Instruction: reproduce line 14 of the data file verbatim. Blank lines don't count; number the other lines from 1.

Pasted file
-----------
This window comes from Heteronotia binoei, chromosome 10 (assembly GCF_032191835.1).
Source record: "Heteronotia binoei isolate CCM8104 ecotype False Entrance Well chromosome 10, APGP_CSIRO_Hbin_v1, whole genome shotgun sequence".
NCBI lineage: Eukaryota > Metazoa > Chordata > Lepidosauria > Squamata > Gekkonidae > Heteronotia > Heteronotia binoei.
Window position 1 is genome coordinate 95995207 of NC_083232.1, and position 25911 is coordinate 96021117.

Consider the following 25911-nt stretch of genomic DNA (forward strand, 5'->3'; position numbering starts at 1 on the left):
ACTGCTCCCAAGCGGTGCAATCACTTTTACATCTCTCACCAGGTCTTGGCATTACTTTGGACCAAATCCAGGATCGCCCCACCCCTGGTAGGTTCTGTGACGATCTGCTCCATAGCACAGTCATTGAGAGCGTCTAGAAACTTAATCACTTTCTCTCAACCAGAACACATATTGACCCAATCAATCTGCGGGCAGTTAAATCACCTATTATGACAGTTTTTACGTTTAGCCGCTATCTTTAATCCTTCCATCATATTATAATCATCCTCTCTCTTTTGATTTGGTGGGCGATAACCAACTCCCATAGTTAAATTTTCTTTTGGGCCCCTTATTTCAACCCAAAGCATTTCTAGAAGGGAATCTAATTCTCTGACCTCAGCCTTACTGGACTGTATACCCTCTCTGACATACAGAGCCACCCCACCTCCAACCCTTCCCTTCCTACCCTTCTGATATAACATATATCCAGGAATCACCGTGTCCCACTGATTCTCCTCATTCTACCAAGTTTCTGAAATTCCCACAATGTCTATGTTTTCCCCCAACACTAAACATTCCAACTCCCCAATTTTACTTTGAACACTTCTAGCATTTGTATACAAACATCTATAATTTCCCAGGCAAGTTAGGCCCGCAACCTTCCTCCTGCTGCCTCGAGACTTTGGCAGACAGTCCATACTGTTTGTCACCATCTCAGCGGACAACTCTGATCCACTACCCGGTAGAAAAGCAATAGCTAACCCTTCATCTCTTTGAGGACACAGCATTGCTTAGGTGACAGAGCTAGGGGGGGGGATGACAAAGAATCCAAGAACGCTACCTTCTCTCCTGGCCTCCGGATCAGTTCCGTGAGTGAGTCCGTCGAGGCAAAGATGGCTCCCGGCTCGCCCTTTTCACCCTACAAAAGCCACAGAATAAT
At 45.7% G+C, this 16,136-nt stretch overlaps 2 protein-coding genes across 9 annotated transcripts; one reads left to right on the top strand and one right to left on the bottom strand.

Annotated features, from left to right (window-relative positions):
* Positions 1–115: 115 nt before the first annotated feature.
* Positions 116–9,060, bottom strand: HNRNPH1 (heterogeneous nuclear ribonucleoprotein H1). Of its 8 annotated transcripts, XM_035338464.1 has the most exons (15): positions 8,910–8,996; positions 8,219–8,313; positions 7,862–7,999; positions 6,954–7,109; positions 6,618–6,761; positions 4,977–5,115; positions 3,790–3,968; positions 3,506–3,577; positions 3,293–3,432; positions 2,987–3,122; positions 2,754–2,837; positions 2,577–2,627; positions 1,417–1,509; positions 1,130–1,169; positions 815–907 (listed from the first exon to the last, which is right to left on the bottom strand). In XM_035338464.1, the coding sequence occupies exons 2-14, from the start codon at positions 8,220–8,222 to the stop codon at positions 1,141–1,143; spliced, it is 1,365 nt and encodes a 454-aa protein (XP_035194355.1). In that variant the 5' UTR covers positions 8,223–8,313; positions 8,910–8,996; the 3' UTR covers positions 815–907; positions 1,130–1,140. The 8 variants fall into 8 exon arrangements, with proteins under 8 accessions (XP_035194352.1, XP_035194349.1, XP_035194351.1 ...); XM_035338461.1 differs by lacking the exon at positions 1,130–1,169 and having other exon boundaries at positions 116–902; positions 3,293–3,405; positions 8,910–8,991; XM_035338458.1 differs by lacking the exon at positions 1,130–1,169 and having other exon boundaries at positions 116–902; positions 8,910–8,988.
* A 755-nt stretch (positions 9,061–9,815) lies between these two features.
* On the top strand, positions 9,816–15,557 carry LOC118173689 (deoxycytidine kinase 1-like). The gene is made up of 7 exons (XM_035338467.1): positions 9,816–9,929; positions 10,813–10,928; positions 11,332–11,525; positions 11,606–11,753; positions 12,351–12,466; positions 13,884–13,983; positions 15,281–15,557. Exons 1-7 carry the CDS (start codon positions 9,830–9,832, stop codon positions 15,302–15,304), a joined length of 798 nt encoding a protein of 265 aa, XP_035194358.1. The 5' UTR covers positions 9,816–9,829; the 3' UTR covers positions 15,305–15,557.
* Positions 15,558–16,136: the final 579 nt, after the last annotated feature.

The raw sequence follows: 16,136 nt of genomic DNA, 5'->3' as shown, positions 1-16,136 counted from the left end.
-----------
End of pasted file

The raw sequence follows: 16,136 nt of genomic DNA, 5'->3' as shown, positions 1-16,136 counted from the left end.